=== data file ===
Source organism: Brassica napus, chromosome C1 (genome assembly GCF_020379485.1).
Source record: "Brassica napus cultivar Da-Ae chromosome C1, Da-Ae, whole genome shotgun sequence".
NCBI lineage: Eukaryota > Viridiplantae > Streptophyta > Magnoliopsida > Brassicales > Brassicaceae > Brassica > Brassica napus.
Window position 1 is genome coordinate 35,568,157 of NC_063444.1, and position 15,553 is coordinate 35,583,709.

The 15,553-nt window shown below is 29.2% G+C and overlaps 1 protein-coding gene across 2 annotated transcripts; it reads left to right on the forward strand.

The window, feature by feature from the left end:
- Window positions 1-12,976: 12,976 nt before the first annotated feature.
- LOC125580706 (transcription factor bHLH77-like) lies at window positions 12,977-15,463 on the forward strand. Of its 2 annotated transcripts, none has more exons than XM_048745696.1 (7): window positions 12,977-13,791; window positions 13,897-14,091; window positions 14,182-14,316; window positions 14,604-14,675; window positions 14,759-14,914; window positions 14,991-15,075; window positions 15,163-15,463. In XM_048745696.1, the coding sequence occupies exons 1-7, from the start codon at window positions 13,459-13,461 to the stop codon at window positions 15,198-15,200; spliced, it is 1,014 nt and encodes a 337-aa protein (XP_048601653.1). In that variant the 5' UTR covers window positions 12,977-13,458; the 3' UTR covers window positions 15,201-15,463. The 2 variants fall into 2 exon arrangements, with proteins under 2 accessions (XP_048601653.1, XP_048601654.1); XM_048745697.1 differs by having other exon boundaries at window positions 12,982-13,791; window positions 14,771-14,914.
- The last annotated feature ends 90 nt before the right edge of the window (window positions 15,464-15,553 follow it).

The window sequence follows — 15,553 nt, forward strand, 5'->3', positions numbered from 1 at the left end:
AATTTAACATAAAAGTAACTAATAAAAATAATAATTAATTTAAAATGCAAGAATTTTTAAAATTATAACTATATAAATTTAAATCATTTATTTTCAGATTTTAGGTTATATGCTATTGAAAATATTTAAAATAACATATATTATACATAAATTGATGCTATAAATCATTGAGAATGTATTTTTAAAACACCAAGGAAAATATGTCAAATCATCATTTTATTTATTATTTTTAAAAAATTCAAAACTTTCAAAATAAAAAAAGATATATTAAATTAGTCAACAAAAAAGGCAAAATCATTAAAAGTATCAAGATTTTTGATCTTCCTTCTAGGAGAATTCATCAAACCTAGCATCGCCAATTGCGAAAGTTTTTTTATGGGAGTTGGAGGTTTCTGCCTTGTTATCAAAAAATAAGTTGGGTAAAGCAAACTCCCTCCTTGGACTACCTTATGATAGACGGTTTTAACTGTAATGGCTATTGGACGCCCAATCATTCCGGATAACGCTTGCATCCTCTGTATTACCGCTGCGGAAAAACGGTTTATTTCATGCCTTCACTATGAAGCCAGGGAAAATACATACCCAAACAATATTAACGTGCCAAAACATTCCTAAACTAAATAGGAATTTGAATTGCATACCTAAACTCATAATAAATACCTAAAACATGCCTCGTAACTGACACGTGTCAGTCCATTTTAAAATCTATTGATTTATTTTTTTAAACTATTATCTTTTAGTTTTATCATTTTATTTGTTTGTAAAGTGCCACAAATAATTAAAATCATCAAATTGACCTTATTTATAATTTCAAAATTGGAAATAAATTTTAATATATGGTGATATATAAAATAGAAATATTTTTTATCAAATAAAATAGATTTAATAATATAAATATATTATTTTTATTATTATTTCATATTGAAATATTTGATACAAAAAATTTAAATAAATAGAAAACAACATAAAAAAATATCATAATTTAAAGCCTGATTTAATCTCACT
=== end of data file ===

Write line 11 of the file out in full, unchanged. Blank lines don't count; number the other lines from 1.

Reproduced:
AATTTAACATAAAAGTAACTAATAAAAATAATAATTAATTTAAAATGCAAGAATTTTTAAAATTATAACTATATAAATTTAAATCATTTATTTTCAGATTTTAGGTTATATGCTATTGAAAATATTTAAAATAACATATATTATACATAAATTGATGCTATAAATCATTGAGAATGTATTTTTAAAACACCAAGGAAAATATGTCAAATCATCATTTTATTTATTATTTTTAAAAAATTCAAAACTTTCAAAATAAAAAAAGATATATTAAATTAGTCAACAAAAAAGGCAAAATCATTAAAAGTATCAAGATTTTTGATCTTCCTTCTAGGAGAATTCATCAAACCTAGCATCGCCAATTGCGAAAGTTTTTTTATGGGAGTTGGAGGTTTCTGCCTTGTTATCAAAAAATAAGTTGGGTAAAGCAAACTCCCTCCTTGGACTACCTTATGATAGACGGTTTTAACTGTAATGGCTATTGGACGCCCAATCATTCCGGATAACGCTTGCATCCTCTGTATTACCGCTGCGGAAAAACGGTTTATTTCATGCCTTCACTATGAAGCCAGGGAAAATACATACCCAAACAATATTAACGTGCCAAAACATTCCTAAACTAAATAGGAATTTGAATTGCATACCTAAACTCATAATAAATACCTAAAACATGCCTCGTAACTGACACGTGTCAGTCCATTTTAAAATCTATTGATTTATTTTTTTAAACTATTATCTTTTAGTTTTATCATTTTATTTGTTTGTAAAGTGCCACAAATAATTAAAATCATCAAATTGACCTTATTTATAATTTCAAAATTGGAAATAAATTTTAATATATGGTGATATATAAAATAGAAATATTTTTTATCAAATAAAATAGATTTAATAATATAAATATATTATTTTTATTATTATTTCATATTGAAATATTTGATACAAAAAATTTAAATAAATAGAAAACAACATAAAAAAATATCATAATTTAAAGCCTGATTTAATCTCACT